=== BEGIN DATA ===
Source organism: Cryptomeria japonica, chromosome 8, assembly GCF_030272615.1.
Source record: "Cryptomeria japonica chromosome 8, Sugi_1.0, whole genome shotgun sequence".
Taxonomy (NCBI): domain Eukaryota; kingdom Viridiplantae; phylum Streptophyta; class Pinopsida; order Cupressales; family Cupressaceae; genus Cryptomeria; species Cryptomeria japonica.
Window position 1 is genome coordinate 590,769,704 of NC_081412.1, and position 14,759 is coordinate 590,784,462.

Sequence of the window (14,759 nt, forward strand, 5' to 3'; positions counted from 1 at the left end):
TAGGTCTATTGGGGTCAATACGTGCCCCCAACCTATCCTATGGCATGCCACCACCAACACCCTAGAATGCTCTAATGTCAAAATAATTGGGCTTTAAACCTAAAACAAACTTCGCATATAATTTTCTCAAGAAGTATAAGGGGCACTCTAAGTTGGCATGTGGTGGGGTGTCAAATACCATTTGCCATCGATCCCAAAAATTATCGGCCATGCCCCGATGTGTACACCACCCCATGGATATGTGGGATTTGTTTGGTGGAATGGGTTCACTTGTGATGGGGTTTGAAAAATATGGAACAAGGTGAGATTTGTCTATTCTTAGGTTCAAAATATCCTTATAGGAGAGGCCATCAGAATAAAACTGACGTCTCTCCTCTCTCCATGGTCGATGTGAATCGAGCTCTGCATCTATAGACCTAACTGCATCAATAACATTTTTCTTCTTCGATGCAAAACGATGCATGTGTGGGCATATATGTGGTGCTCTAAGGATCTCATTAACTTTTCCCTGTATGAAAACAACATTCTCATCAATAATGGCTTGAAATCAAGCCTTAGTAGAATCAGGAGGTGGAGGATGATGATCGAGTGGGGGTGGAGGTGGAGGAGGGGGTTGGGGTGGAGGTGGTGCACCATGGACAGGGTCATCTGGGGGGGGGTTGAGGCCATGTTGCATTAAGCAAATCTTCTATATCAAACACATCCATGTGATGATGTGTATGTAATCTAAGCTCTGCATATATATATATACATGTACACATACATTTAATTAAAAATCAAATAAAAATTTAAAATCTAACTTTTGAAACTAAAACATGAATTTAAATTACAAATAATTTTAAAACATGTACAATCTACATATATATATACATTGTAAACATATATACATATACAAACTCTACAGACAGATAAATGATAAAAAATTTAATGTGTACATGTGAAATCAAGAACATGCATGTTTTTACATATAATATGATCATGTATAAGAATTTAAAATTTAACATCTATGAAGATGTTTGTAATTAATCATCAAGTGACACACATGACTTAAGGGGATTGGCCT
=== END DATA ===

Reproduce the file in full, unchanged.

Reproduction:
Source organism: Cryptomeria japonica, chromosome 8, assembly GCF_030272615.1.
Source record: "Cryptomeria japonica chromosome 8, Sugi_1.0, whole genome shotgun sequence".
Taxonomy (NCBI): domain Eukaryota; kingdom Viridiplantae; phylum Streptophyta; class Pinopsida; order Cupressales; family Cupressaceae; genus Cryptomeria; species Cryptomeria japonica.
Window position 1 is genome coordinate 590,769,704 of NC_081412.1, and position 14,759 is coordinate 590,784,462.

Sequence of the window (14,759 nt, forward strand, 5' to 3'; positions counted from 1 at the left end):
TAGGTCTATTGGGGTCAATACGTGCCCCCAACCTATCCTATGGCATGCCACCACCAACACCCTAGAATGCTCTAATGTCAAAATAATTGGGCTTTAAACCTAAAACAAACTTCGCATATAATTTTCTCAAGAAGTATAAGGGGCACTCTAAGTTGGCATGTGGTGGGGTGTCAAATACCATTTGCCATCGATCCCAAAAATTATCGGCCATGCCCCGATGTGTACACCACCCCATGGATATGTGGGATTTGTTTGGTGGAATGGGTTCACTTGTGATGGGGTTTGAAAAATATGGAACAAGGTGAGATTTGTCTATTCTTAGGTTCAAAATATCCTTATAGGAGAGGCCATCAGAATAAAACTGACGTCTCTCCTCTCTCCATGGTCGATGTGAATCGAGCTCTGCATCTATAGACCTAACTGCATCAATAACATTTTTCTTCTTCGATGCAAAACGATGCATGTGTGGGCATATATGTGGTGCTCTAAGGATCTCATTAACTTTTCCCTGTATGAAAACAACATTCTCATCAATAATGGCTTGAAATCAAGCCTTAGTAGAATCAGGAGGTGGAGGATGATGATCGAGTGGGGGTGGAGGTGGAGGAGGGGGTTGGGGTGGAGGTGGTGCACCATGGACAGGGTCATCTGGGGGGGGGTTGAGGCCATGTTGCATTAAGCAAATCTTCTATATCAAACACATCCATGTGATGATGTGTATGTAATCTAAGCTCTGCATATATATATATACATGTACACATACATTTAATTAAAAATCAAATAAAAATTTAAAATCTAACTTTTGAAACTAAAACATGAATTTAAATTACAAATAATTTTAAAACATGTACAATCTACATATATATATACATTGTAAACATATATACATATACAAACTCTACAGACAGATAAATGATAAAAAATTTAATGTGTACATGTGAAATCAAGAACATGCATGTTTTTACATATAATATGATCATGTATAAGAATTTAAAATTTAACATCTATGAAGATGTTTGTAATTAATCATCAAGTGACACACATGACTTAAGGGGATTGGCCT